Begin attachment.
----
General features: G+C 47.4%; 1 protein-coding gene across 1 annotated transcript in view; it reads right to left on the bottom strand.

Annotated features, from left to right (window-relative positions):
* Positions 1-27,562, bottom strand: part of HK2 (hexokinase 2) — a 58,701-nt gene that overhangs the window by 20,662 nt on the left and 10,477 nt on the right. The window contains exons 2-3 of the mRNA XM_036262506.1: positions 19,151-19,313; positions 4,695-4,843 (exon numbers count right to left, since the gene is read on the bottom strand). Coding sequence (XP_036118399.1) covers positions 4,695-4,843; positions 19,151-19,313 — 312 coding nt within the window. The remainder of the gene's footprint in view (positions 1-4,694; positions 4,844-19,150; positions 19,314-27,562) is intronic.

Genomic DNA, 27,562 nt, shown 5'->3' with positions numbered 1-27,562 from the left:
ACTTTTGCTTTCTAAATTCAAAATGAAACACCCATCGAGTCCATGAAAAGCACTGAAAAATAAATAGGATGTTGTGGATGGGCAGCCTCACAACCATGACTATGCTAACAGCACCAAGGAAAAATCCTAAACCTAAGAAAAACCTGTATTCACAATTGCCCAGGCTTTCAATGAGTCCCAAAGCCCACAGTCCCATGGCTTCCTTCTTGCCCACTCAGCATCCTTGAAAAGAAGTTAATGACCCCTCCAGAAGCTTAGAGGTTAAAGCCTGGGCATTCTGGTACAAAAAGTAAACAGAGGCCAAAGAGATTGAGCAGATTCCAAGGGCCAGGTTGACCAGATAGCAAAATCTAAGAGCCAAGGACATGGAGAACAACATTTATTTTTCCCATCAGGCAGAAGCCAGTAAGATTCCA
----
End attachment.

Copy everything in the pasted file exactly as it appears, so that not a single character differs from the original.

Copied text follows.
General features: G+C 47.4%; 1 protein-coding gene across 1 annotated transcript in view; it reads right to left on the bottom strand.

Annotated features, from left to right (window-relative positions):
* Positions 1-27,562, bottom strand: part of HK2 (hexokinase 2) — a 58,701-nt gene that overhangs the window by 20,662 nt on the left and 10,477 nt on the right. The window contains exons 2-3 of the mRNA XM_036262506.1: positions 19,151-19,313; positions 4,695-4,843 (exon numbers count right to left, since the gene is read on the bottom strand). Coding sequence (XP_036118399.1) covers positions 4,695-4,843; positions 19,151-19,313 — 312 coding nt within the window. The remainder of the gene's footprint in view (positions 1-4,694; positions 4,844-19,150; positions 19,314-27,562) is intronic.

Genomic DNA, 27,562 nt, shown 5'->3' with positions numbered 1-27,562 from the left:
ACTTTTGCTTTCTAAATTCAAAATGAAACACCCATCGAGTCCATGAAAAGCACTGAAAAATAAATAGGATGTTGTGGATGGGCAGCCTCACAACCATGACTATGCTAACAGCACCAAGGAAAAATCCTAAACCTAAGAAAAACCTGTATTCACAATTGCCCAGGCTTTCAATGAGTCCCAAAGCCCACAGTCCCATGGCTTCCTTCTTGCCCACTCAGCATCCTTGAAAAGAAGTTAATGACCCCTCCAGAAGCTTAGAGGTTAAAGCCTGGGCATTCTGGTACAAAAAGTAAACAGAGGCCAAAGAGATTGAGCAGATTCCAAGGGCCAGGTTGACCAGATAGCAAAATCTAAGAGCCAAGGACATGGAGAACAACATTTATTTTTCCCATCAGGCAGAAGCCAGTAAGATTCCA